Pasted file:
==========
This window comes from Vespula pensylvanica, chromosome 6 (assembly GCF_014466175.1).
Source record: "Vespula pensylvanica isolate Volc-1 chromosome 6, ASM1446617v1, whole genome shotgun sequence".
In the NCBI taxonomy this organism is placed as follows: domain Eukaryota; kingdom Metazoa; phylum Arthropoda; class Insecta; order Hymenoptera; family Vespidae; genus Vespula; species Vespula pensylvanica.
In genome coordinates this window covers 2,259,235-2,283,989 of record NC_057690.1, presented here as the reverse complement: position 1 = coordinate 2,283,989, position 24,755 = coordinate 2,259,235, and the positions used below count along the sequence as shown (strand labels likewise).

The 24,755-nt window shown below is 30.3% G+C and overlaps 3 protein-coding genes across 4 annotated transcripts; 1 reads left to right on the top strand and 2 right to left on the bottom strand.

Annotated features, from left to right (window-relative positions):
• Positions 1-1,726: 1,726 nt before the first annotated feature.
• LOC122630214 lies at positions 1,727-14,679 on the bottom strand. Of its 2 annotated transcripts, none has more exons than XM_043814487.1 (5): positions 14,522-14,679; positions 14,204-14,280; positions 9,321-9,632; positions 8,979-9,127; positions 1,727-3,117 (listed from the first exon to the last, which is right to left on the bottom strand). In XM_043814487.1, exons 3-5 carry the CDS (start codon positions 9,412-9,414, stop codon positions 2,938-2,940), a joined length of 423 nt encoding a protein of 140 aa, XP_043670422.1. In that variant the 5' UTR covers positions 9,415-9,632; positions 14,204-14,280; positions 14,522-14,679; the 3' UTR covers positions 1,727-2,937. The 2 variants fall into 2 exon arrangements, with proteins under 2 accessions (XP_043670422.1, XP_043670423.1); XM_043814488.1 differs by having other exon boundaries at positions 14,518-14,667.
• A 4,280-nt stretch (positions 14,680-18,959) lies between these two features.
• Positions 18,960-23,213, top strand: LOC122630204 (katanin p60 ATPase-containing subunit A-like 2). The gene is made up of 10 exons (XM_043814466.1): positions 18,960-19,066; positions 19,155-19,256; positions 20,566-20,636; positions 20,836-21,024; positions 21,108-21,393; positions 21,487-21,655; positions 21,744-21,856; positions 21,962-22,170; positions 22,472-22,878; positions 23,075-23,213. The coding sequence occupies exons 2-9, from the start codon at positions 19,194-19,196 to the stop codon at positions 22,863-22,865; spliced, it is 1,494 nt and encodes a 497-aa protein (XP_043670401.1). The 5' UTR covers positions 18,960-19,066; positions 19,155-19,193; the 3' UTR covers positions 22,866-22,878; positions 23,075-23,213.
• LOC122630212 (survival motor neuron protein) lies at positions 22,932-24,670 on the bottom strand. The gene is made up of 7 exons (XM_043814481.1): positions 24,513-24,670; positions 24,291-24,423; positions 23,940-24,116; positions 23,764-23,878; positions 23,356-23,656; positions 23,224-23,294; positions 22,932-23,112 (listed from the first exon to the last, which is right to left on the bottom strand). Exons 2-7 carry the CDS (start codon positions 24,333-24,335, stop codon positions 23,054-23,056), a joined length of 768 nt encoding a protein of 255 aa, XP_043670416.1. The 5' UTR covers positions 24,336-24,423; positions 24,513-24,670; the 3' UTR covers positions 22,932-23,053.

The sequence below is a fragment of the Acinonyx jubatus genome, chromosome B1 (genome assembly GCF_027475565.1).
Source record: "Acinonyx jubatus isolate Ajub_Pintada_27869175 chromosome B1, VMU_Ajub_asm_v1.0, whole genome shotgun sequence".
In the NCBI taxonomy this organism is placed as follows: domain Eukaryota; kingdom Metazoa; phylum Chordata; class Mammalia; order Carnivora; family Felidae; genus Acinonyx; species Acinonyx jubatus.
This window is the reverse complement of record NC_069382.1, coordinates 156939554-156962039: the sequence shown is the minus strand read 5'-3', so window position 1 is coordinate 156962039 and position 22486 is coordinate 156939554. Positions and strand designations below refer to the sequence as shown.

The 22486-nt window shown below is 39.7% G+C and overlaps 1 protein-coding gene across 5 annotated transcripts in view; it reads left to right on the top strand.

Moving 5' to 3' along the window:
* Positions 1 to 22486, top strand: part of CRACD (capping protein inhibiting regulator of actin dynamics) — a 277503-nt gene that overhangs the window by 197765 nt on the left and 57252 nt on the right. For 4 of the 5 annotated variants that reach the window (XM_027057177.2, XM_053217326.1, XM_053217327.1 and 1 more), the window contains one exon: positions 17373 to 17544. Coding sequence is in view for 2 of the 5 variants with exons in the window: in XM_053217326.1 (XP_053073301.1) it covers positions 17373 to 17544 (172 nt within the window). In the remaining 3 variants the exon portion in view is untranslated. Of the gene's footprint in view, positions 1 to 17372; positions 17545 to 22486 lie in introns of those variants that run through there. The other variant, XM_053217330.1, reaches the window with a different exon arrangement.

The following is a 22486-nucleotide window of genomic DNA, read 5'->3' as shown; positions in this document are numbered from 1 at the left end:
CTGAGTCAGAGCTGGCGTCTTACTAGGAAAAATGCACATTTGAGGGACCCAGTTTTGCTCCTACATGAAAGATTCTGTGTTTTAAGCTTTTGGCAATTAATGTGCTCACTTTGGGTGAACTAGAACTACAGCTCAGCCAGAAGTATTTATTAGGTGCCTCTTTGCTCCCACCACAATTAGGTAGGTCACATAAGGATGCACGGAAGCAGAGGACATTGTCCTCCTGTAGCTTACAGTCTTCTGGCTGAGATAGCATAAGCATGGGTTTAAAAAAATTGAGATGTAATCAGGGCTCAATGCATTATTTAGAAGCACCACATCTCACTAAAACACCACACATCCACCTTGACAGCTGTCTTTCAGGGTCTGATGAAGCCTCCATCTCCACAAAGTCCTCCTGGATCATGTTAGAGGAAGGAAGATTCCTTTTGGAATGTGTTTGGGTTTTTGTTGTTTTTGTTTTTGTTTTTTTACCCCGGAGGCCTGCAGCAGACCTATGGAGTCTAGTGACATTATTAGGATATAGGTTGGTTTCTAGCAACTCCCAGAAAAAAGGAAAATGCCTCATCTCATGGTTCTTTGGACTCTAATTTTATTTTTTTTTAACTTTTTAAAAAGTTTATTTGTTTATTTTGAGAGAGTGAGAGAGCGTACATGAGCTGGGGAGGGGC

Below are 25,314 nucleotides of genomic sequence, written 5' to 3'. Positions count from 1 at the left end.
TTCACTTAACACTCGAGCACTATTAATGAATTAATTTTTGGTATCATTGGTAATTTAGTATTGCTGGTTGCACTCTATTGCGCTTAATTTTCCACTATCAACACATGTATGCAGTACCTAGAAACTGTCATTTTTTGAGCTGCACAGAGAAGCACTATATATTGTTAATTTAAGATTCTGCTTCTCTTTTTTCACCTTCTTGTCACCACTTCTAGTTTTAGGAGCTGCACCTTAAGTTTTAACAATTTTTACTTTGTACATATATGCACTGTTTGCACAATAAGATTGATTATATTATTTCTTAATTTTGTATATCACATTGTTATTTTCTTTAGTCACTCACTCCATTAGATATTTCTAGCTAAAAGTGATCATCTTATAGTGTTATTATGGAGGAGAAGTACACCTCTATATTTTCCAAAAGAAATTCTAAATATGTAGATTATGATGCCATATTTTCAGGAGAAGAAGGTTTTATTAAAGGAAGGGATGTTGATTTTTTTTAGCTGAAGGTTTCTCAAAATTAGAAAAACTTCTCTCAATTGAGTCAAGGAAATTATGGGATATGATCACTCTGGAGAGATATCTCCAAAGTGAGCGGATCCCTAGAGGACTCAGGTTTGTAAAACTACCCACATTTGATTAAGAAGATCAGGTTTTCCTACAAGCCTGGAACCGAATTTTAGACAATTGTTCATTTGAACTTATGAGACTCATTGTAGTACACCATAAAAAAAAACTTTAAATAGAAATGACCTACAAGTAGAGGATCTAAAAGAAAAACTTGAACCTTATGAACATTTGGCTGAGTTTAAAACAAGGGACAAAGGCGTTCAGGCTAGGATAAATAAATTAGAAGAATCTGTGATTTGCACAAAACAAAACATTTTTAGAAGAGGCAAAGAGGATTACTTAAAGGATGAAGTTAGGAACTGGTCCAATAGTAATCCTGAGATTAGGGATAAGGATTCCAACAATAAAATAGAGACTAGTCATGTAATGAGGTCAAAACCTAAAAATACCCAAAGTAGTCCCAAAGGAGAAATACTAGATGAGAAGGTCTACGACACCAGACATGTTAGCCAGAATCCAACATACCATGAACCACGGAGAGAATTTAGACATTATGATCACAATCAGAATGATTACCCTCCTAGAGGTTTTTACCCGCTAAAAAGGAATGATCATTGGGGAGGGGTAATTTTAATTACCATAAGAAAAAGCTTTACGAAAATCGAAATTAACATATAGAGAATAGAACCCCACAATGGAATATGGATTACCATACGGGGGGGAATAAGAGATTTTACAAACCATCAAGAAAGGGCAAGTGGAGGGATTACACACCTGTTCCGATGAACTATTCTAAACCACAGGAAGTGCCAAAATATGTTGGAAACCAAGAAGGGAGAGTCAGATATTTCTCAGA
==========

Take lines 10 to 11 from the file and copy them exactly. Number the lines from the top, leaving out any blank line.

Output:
• Positions 18,960-23,213, top strand: LOC122630204 (katanin p60 ATPase-containing subunit A-like 2). The gene is made up of 10 exons (XM_043814466.1): positions 18,960-19,066; positions 19,155-19,256; positions 20,566-20,636; positions 20,836-21,024; positions 21,108-21,393; positions 21,487-21,655; positions 21,744-21,856; positions 21,962-22,170; positions 22,472-22,878; positions 23,075-23,213. The coding sequence occupies exons 2-9, from the start codon at positions 19,194-19,196 to the stop codon at positions 22,863-22,865; spliced, it is 1,494 nt and encodes a 497-aa protein (XP_043670401.1). The 5' UTR covers positions 18,960-19,066; positions 19,155-19,193; the 3' UTR covers positions 22,866-22,878; positions 23,075-23,213.
• LOC122630212 (survival motor neuron protein) lies at positions 22,932-24,670 on the bottom strand. The gene is made up of 7 exons (XM_043814481.1): positions 24,513-24,670; positions 24,291-24,423; positions 23,940-24,116; positions 23,764-23,878; positions 23,356-23,656; positions 23,224-23,294; positions 22,932-23,112 (listed from the first exon to the last, which is right to left on the bottom strand). Exons 2-7 carry the CDS (start codon positions 24,333-24,335, stop codon positions 23,054-23,056), a joined length of 768 nt encoding a protein of 255 aa, XP_043670416.1. The 5' UTR covers positions 24,336-24,423; positions 24,513-24,670; the 3' UTR covers positions 22,932-23,053.